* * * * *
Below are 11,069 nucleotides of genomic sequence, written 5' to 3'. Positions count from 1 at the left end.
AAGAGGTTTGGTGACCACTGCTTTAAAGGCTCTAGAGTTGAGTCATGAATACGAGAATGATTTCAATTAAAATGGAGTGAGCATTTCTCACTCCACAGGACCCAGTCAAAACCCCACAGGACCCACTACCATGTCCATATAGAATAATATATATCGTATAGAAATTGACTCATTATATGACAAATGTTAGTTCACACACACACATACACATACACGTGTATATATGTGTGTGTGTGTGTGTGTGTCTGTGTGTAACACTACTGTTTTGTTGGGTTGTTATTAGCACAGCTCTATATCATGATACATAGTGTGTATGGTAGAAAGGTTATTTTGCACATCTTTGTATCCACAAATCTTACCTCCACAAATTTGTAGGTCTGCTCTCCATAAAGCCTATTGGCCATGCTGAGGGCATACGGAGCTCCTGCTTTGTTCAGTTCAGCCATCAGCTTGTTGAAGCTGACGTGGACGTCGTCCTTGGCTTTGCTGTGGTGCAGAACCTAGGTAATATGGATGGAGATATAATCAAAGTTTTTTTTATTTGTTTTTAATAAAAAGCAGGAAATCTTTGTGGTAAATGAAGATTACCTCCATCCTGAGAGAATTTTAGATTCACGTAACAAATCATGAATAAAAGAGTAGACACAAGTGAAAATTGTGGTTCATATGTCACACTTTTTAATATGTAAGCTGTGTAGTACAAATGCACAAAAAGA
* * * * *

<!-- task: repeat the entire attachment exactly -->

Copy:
Below are 11,069 nucleotides of genomic sequence, written 5' to 3'. Positions count from 1 at the left end.
AAGAGGTTTGGTGACCACTGCTTTAAAGGCTCTAGAGTTGAGTCATGAATACGAGAATGATTTCAATTAAAATGGAGTGAGCATTTCTCACTCCACAGGACCCAGTCAAAACCCCACAGGACCCACTACCATGTCCATATAGAATAATATATATCGTATAGAAATTGACTCATTATATGACAAATGTTAGTTCACACACACACATACACATACACGTGTATATATGTGTGTGTGTGTGTGTGTGTCTGTGTGTAACACTACTGTTTTGTTGGGTTGTTATTAGCACAGCTCTATATCATGATACATAGTGTGTATGGTAGAAAGGTTATTTTGCACATCTTTGTATCCACAAATCTTACCTCCACAAATTTGTAGGTCTGCTCTCCATAAAGCCTATTGGCCATGCTGAGGGCATACGGAGCTCCTGCTTTGTTCAGTTCAGCCATCAGCTTGTTGAAGCTGACGTGGACGTCGTCCTTGGCTTTGCTGTGGTGCAGAACCTAGGTAATATGGATGGAGATATAATCAAAGTTTTTTTTATTTGTTTTTAATAAAAAGCAGGAAATCTTTGTGGTAAATGAAGATTACCTCCATCCTGAGAGAATTTTAGATTCACGTAACAAATCATGAATAAAAGAGTAGACACAAGTGAAAATTGTGGTTCATATGTCACACTTTTTAATATGTAAGCTGTGTAGTACAAATGCACAAAAAGA